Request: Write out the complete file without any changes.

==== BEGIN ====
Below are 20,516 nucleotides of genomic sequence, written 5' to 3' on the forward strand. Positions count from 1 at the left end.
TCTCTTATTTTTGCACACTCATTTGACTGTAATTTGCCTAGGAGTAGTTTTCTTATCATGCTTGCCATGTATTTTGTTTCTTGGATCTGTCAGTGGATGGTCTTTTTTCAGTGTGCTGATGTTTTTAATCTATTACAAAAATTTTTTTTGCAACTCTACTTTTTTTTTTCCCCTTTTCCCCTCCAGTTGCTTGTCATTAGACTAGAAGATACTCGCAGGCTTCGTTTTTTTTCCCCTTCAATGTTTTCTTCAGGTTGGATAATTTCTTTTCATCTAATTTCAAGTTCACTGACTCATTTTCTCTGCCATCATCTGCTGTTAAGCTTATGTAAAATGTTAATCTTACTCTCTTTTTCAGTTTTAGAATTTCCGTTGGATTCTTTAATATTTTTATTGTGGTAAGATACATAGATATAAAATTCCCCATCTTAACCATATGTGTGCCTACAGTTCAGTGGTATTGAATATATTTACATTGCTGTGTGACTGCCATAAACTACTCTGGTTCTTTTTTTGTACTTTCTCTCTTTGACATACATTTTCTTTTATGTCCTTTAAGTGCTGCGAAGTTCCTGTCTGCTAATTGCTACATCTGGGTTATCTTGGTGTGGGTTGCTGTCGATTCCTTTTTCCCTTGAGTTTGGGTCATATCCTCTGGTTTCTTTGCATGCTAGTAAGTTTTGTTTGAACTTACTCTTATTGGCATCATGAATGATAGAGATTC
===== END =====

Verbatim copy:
Below are 20,516 nucleotides of genomic sequence, written 5' to 3' on the forward strand. Positions count from 1 at the left end.
TCTCTTATTTTTGCACACTCATTTGACTGTAATTTGCCTAGGAGTAGTTTTCTTATCATGCTTGCCATGTATTTTGTTTCTTGGATCTGTCAGTGGATGGTCTTTTTTCAGTGTGCTGATGTTTTTAATCTATTACAAAAATTTTTTTTGCAACTCTACTTTTTTTTTTCCCCTTTTCCCCTCCAGTTGCTTGTCATTAGACTAGAAGATACTCGCAGGCTTCGTTTTTTTTCCCCTTCAATGTTTTCTTCAGGTTGGATAATTTCTTTTCATCTAATTTCAAGTTCACTGACTCATTTTCTCTGCCATCATCTGCTGTTAAGCTTATGTAAAATGTTAATCTTACTCTCTTTTTCAGTTTTAGAATTTCCGTTGGATTCTTTAATATTTTTATTGTGGTAAGATACATAGATATAAAATTCCCCATCTTAACCATATGTGTGCCTACAGTTCAGTGGTATTGAATATATTTACATTGCTGTGTGACTGCCATAAACTACTCTGGTTCTTTTTTTGTACTTTCTCTCTTTGACATACATTTTCTTTTATGTCCTTTAAGTGCTGCGAAGTTCCTGTCTGCTAATTGCTACATCTGGGTTATCTTGGTGTGGGTTGCTGTCGATTCCTTTTTCCCTTGAGTTTGGGTCATATCCTCTGGTTTCTTTGCATGCTAGTAAGTTTTGTTTGAACTTACTCTTATTGGCATCATGAATGATAGAGATTC